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  1. #21

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    I really love the flexibility of B&W film. You can decide where to place tones, and you can expand or contract overall contrast to create whatever negative you want (but watch the local contrast, too). I don't classify this as myth - it is fact.

  2. #22
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    I’m afraid your problem is not the exposure and/or processing, but your monitor calibration.
    Exposure and contrast are fine, so must be the development.
    Still, if your expectances are higher, remember these images are only negative scans, not prints or print scans, so this must be the best you can get until you find a place for your darkroom.

    Besides, I love your first picture here above: composition and lighting, tones (all) and textures, contrast and mood, everything is beautiful!
    In the second one, I totally dislike the central composition and the flat light providing not much textures. But contrast and tones are still there. Would I have chosen, just for the mood, to replace the lake of textures with more grain? - Maybe, but with this subject I cannot be sure. First, I would have changed the composition, and only after I would have looked back into the mood and the technical options to emulate it.
    Last edited by phenix; 07-27-2008 at 11:25 PM. Click to view previous post history.
    B&W is silver.

  3. #23

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    The quote from Vestal is "right on".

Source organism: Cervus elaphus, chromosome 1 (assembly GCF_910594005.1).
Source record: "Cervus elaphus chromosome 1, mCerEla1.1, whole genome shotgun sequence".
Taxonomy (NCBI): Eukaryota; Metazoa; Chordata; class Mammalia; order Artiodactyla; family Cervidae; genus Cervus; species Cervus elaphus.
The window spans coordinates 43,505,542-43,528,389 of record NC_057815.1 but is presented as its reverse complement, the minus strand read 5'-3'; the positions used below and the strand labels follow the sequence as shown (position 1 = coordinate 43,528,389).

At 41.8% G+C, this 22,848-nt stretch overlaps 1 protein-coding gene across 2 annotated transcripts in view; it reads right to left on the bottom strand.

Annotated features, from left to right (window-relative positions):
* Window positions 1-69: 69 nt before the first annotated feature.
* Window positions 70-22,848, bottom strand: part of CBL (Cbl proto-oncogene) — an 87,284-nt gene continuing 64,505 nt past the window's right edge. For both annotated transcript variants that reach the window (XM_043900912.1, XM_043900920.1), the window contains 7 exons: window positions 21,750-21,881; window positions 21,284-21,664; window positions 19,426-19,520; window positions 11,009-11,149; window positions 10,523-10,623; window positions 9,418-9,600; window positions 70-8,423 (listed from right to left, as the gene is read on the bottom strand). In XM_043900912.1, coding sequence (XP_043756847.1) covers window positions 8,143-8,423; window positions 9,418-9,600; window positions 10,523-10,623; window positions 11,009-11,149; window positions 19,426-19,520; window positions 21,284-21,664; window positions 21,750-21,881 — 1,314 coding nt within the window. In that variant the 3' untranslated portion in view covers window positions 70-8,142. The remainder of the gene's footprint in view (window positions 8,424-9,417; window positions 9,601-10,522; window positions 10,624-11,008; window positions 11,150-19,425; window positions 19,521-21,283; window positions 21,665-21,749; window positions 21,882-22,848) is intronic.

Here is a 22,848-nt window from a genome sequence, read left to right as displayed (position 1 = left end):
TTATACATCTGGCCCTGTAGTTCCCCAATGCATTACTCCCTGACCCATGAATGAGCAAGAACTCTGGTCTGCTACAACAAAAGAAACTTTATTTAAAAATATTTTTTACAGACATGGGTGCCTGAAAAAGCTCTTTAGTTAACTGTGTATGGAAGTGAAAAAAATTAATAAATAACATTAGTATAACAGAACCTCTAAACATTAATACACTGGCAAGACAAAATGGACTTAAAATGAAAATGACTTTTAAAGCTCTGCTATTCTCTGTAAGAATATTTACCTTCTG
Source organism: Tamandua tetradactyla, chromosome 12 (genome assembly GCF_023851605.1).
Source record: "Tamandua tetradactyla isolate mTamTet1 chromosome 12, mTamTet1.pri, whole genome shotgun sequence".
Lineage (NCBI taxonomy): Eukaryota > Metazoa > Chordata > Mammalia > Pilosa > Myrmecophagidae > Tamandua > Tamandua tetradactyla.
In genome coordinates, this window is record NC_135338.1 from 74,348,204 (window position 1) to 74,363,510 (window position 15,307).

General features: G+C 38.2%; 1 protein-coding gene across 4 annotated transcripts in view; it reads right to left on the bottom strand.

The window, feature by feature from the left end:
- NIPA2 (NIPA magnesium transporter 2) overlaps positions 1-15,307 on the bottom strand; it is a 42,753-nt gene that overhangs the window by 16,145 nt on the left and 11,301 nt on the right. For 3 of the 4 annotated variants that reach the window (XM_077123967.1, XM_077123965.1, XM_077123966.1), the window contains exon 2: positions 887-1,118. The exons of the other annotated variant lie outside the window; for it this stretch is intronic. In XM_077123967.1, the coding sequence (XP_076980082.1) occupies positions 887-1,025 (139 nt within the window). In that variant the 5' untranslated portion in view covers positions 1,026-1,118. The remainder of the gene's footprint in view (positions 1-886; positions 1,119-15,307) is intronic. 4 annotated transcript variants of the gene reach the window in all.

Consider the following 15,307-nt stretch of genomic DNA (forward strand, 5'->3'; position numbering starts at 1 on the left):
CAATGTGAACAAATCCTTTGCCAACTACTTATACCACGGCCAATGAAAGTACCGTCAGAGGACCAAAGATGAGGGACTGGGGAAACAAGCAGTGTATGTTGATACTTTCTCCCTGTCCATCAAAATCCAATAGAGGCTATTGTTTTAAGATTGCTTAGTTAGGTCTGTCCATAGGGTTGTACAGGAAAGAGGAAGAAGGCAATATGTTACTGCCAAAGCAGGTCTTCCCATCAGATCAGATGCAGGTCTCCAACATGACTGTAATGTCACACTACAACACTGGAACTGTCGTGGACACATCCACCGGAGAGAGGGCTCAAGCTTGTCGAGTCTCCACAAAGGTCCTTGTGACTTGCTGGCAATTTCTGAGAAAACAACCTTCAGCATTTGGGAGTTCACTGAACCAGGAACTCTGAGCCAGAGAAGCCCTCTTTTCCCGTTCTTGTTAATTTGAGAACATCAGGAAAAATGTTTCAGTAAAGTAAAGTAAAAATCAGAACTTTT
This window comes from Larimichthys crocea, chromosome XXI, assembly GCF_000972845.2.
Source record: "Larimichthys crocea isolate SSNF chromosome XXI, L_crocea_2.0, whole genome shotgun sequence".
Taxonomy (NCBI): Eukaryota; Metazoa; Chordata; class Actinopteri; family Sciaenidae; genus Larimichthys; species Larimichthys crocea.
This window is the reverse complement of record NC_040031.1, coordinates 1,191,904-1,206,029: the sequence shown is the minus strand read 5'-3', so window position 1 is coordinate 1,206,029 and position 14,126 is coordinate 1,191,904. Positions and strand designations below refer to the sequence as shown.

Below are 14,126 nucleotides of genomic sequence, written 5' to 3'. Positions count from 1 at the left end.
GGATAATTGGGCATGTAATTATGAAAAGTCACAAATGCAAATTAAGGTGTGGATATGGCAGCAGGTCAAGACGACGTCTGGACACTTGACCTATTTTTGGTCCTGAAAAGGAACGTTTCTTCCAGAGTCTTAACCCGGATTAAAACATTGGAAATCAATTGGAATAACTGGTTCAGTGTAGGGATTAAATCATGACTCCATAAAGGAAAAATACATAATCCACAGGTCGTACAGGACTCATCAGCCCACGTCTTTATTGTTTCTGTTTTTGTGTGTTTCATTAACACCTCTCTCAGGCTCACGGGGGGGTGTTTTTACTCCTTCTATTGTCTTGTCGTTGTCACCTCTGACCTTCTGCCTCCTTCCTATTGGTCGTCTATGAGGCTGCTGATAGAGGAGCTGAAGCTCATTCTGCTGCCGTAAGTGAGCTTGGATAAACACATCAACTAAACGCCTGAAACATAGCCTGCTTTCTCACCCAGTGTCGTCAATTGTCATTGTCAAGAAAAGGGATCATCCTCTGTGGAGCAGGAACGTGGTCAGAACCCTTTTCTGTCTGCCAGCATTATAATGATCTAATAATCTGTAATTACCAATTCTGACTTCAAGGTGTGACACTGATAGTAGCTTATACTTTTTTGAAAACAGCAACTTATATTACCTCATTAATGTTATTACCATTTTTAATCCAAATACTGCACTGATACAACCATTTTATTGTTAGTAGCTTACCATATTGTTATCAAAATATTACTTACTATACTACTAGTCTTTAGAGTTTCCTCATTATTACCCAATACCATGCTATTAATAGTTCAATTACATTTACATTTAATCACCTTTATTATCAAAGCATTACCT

RJ

  4. #24

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    I think phenix has a point. A typical consumer scanner these days has a Dmax of 3.5 to 4. A typical B+W neg has a Dmax of around 1.5. That means it will always look soft when you scan it unless you adjust levels in the scan. So that means judging contrast from a scan is only good for scanned prints and not printing to paper. Unless you have calibrated your scans.
    But the shadows still look a little dark to me and a little more exposure would push them up the curve and increase shadow separation.
    That is why I asked how the metering was being done.

    Note that the shadows are the thin part of the neg so what you get on the scan should be fairly representative of what you would get in a print. Its the highlights which are likely to look flat on the scan but it does depend how you do your scan.

  5. #25
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    I am using a Spider2 colour calibration system for monitor calibration, so while it is possible it is my monitor that is wrong, I suspect not (I recalibrate once a week). I tend to meter by one of two methods, either by placing an 18% gray card in the scene and reading from it or by using my meter's highlight/shadow function by finding the darkest/brightest part of a scene and metering from there. I like to see the picture in my head prior to pushing the shutter, knowing whether the emphasis will be shadows, highlights or somewhere in between. I have never worked with the Zone System as: (1) my initial photographic instructor thought it to be a waste of time and never encouraged anyone to study it and; (2) given that I shoot medium-format (as opposed to large format), my understanding was that it would require the entire roll to be exposed along very similar lines otherwise the development process would erase any gains made from the exposure calculations. Perhaps my assumptions/training are wrong (it wouldn't be the first time) and I need to study more.